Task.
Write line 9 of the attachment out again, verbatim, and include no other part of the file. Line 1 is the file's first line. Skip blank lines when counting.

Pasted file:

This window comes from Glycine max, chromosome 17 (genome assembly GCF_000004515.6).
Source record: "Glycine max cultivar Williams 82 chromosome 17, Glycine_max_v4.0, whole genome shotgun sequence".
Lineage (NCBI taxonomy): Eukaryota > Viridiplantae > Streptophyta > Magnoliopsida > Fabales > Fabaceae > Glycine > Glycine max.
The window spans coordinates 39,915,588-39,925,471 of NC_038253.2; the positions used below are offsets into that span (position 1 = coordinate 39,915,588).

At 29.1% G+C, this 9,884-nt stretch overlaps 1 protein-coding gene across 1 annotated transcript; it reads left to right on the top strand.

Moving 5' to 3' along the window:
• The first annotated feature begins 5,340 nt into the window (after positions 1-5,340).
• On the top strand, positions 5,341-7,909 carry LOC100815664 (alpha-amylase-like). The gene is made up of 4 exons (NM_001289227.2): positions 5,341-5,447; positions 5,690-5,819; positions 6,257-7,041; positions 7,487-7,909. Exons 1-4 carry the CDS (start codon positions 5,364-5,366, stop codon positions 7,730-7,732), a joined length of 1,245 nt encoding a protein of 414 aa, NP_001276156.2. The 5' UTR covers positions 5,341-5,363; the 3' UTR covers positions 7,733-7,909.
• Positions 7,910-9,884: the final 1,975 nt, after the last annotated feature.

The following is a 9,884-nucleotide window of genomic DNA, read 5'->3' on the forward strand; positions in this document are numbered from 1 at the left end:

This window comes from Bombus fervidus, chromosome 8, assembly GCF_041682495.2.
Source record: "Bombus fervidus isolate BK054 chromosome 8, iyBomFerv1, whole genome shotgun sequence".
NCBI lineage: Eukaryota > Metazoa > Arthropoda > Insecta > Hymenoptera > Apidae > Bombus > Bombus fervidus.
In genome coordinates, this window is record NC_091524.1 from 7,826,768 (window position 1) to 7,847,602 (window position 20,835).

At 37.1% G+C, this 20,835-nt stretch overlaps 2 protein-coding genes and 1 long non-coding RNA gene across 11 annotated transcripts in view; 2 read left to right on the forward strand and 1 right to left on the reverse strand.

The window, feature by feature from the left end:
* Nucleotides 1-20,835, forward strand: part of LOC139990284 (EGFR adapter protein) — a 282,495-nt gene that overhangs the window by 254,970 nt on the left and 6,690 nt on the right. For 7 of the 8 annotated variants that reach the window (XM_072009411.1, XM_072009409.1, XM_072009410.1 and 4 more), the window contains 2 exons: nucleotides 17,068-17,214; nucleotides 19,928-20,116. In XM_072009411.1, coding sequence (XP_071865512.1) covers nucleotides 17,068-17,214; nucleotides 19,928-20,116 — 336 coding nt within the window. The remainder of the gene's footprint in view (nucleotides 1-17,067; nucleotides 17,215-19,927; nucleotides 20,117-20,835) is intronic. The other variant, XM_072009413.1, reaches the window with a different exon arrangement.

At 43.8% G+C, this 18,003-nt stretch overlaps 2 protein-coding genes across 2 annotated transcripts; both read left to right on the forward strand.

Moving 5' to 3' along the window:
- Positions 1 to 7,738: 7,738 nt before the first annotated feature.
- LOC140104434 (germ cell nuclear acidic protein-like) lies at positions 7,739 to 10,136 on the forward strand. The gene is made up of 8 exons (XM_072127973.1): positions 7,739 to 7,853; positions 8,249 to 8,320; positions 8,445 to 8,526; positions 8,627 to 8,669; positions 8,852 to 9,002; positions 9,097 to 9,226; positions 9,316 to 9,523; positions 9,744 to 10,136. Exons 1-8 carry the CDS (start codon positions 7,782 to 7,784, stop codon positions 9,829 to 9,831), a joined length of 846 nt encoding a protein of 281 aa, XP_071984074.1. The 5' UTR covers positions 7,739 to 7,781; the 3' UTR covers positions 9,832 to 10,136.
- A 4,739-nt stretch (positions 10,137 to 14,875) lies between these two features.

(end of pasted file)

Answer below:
• Positions 7,910-9,884: the final 1,975 nt, after the last annotated feature.